A Christmas Story, a follow-up to the iconic 1983 film A Christmas Story that TBS airs on a loop for 24 hours during the Christmas season, made its world premiere today on HBO Max. The movie produced numerous iconic scenes, including “You’ll shoot your eye out,” “Tongue frozen to a flagpole,” and “The Leg Lamp.”
Consequently, why on earth did it take 39 years to create a sequel?
Attempts have been made over the years to reunite the original actors in a new movie, according to Zack Ward, who portrayed notorious bully Scut Farkus in the first and is back for the sequel. None, however, possessed the same soul as the original.
There have been numerous attempts to make a sequel, however, the screenplays merely attempted to repeat the events in the first. They appeared corny. Additionally, Peter Billingsley, who played Ralphie in the original, had to be involved and central to it. He passed because he was either too busy or the writing wasn’t right, according to Ward.
What made the HBO Max version of A Christmas Story different?
What made the HBO Max version different? “The story. When Nick Schenk got hold of it, his rendition retained the original’s spirit without being cliched. He wasn’t attempting to replicate every beat and moment exactly as they were in the original. It didn’t seem like a shoddy imitation of the original, according to Ward.
It’s true that there have been a few attempts over the years at new Christmas Story movies, but it’s difficult to consider them true successors.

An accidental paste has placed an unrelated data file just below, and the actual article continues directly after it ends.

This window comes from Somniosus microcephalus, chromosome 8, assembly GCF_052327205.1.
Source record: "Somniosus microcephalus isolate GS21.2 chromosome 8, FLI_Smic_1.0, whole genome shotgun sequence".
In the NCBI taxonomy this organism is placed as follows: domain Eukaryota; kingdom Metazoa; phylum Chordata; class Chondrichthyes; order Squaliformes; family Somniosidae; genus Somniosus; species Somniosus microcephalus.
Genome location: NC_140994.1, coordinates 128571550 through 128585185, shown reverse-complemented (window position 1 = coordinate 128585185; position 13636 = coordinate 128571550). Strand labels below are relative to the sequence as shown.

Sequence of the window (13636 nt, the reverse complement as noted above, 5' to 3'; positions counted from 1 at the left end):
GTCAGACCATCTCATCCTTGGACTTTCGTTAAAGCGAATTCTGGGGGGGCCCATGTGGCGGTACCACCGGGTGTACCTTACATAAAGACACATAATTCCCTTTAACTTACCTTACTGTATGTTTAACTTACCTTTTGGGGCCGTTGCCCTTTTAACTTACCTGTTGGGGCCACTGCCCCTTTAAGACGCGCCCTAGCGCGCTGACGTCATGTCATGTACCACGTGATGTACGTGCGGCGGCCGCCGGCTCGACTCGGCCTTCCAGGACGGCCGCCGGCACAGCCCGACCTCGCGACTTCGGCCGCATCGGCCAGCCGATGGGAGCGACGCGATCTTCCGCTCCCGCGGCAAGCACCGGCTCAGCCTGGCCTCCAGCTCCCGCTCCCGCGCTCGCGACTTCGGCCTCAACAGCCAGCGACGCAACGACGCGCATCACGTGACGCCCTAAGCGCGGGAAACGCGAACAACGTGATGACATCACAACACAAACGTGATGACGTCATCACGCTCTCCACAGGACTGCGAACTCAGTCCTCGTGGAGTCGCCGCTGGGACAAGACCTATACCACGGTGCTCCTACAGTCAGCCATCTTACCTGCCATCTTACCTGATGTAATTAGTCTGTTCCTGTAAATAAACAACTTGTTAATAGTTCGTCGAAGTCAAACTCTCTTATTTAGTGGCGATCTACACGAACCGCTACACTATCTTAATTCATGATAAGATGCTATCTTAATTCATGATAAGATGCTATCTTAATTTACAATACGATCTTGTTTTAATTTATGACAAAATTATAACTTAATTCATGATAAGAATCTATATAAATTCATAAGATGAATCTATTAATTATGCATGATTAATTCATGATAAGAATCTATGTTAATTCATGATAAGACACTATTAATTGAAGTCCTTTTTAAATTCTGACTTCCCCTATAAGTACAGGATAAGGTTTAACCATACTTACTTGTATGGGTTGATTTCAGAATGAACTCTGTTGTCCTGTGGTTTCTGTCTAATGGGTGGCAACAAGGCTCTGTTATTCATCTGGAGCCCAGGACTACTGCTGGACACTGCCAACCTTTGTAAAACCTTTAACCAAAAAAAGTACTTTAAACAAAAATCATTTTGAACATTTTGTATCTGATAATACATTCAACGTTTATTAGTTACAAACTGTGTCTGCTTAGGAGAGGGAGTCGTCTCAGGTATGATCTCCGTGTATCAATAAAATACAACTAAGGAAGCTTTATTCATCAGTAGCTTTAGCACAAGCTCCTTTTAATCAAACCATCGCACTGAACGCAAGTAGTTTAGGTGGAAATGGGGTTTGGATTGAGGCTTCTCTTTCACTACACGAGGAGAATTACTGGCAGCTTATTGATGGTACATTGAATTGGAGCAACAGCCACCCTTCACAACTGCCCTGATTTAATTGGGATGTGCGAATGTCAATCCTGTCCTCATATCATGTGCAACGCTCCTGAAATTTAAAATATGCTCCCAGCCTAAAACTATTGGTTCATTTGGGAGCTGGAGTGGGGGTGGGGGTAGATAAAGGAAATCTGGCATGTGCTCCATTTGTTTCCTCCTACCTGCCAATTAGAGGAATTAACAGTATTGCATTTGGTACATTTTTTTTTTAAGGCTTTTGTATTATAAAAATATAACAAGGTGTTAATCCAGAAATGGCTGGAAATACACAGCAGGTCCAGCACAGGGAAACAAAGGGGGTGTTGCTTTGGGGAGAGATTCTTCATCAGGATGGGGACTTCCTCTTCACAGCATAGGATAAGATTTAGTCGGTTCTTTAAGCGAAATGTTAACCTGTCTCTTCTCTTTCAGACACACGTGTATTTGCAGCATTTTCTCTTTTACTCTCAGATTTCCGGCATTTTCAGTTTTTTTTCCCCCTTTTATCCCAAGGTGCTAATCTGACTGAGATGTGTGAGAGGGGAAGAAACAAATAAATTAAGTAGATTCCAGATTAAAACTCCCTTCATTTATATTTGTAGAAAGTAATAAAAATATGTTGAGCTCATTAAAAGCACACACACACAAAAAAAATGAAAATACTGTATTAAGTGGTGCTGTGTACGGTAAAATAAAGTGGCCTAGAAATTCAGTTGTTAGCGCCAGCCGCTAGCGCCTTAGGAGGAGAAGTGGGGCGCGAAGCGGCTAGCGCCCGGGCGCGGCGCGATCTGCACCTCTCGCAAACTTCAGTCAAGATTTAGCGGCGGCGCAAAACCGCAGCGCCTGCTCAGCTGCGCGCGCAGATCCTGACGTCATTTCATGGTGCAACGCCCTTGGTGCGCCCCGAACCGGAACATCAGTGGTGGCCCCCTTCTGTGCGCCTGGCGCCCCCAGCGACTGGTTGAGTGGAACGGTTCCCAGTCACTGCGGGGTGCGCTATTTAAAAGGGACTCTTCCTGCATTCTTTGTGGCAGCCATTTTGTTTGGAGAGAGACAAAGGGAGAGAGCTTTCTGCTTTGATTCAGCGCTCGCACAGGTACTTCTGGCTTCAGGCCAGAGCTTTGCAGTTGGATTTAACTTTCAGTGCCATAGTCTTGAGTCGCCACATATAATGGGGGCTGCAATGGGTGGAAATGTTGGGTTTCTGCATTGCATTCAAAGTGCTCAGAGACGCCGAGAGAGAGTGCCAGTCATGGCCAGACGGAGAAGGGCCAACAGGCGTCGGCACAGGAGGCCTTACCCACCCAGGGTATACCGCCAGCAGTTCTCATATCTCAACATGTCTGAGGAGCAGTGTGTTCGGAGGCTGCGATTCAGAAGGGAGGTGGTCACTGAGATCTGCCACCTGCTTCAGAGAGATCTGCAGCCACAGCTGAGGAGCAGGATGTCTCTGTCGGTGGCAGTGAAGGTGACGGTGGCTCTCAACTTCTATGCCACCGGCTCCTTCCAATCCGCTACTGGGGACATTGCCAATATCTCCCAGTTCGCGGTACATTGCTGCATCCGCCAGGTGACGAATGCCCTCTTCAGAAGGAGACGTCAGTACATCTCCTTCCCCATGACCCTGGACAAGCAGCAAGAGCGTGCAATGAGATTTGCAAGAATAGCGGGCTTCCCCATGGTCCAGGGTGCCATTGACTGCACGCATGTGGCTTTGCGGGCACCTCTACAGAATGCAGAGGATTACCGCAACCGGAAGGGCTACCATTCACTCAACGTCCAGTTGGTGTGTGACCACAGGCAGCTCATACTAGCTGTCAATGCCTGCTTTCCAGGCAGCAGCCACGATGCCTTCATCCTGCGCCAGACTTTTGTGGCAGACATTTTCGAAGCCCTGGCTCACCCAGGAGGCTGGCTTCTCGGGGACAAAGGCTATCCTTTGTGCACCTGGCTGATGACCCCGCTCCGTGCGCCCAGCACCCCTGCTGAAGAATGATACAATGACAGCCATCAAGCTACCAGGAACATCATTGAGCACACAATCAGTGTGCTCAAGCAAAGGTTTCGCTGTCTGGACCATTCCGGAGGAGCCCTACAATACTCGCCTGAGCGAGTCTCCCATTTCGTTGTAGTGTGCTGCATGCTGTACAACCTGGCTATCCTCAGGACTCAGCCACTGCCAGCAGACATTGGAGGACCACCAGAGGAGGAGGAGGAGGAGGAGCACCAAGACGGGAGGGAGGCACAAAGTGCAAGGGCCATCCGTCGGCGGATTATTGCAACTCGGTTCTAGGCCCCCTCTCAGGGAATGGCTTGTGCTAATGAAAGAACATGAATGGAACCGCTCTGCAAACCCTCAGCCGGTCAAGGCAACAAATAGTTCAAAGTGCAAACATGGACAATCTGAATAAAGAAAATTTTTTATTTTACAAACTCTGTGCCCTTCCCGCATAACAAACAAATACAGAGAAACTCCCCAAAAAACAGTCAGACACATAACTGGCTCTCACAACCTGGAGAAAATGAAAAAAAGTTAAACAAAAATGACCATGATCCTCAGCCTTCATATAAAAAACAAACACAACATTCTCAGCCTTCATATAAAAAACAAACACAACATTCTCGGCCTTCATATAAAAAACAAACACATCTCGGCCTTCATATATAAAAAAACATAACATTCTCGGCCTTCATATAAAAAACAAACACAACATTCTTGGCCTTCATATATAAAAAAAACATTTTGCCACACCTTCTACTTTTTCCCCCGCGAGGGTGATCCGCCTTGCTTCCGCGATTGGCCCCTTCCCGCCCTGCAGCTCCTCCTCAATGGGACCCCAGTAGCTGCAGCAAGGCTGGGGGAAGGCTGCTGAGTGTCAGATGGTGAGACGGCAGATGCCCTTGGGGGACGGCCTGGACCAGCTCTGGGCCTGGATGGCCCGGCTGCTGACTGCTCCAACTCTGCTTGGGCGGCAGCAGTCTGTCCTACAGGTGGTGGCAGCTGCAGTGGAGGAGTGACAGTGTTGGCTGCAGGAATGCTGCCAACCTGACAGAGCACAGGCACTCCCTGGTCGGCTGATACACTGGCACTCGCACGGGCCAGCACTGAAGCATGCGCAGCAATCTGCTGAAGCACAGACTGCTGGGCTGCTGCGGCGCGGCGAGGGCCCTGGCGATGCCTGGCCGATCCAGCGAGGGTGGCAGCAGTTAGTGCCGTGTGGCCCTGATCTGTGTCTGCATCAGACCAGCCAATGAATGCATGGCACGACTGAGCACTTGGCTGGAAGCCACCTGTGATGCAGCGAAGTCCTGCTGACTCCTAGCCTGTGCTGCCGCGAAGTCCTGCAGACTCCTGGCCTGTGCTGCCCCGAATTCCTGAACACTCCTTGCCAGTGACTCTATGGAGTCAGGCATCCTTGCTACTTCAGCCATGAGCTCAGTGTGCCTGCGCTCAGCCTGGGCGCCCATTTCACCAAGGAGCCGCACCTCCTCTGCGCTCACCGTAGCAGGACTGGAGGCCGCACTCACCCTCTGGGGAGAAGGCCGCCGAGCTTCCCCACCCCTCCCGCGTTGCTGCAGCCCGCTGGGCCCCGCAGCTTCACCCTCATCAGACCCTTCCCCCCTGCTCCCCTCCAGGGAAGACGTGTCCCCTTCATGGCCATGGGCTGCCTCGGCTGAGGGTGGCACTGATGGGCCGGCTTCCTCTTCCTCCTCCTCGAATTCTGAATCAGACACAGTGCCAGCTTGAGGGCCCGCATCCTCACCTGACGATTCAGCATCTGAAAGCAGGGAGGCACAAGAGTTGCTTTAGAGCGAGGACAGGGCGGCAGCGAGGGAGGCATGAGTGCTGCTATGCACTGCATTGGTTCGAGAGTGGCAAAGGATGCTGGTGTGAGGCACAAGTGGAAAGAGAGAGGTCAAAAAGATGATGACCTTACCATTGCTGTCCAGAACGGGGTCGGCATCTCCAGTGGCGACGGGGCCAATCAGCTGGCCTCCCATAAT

A Summer Story, which was produced in 1994, had a different cast than 1983 original since kids grow up. The young actors were all ten years too old because the sequel took place only a few months after the first. Despite getting favourable reviews, Summer failed to draw a sizable viewership. Another movie, A Christmas Story 2, from 2012, used a new cast and wasn’t based on the same Jean Shepherd stories as the first and second movies. The ratings weren’t good.
The new HBO Max film has a strong relationship to the previous one because it stars Billingsley, Ward, and a few other original cast members. It takes place in 1973, 30 years after the first. Ralphie brings his family to the house to spend Christmas with his widowed mother.
According to Ward, “Everyone is the same as the original, but they’re older, wiser, and more experienced, just like we are in real life.” The original movie’s genius, in my opinion, lies in the fact that both children and adults can enjoy it. As you mature, you see new things as it evolves with you.
Being recognised for anything else can be challenging after your breakout role as a child. Despite the fact that Billingsley has subsequently appeared in a variety of roles, including those on Lost, Mike & Molly, and It’s Always Sunny in Philadelphia, he will always be remembered as Ralphie, while Ward will always be associated with Farkus. The recent film Patsy Lee & The Keepers Of The Five Kingdoms, starring George Takei, was written, directed, and produced by him.
He is aware that Farkus will always be his claim to fame, and he has used this to great use in his efforts to support charities close to his heart. He makes yearly appearances at the Cleveland home where the events of A Christmas Story take place, and he has raised money for the Alzheimer’s Association as well as for initiatives to reduce bullying (yes, he recognises the irony). Ward claims that the illness is terrible and that his father has it. Alzheimer’s is awful, and we should fight it and eradicate it if at all feasible.
A month after A Christmas Story’s debut, on December 17 from 10 a.m. to 3 p.m., he will appear in Cleveland.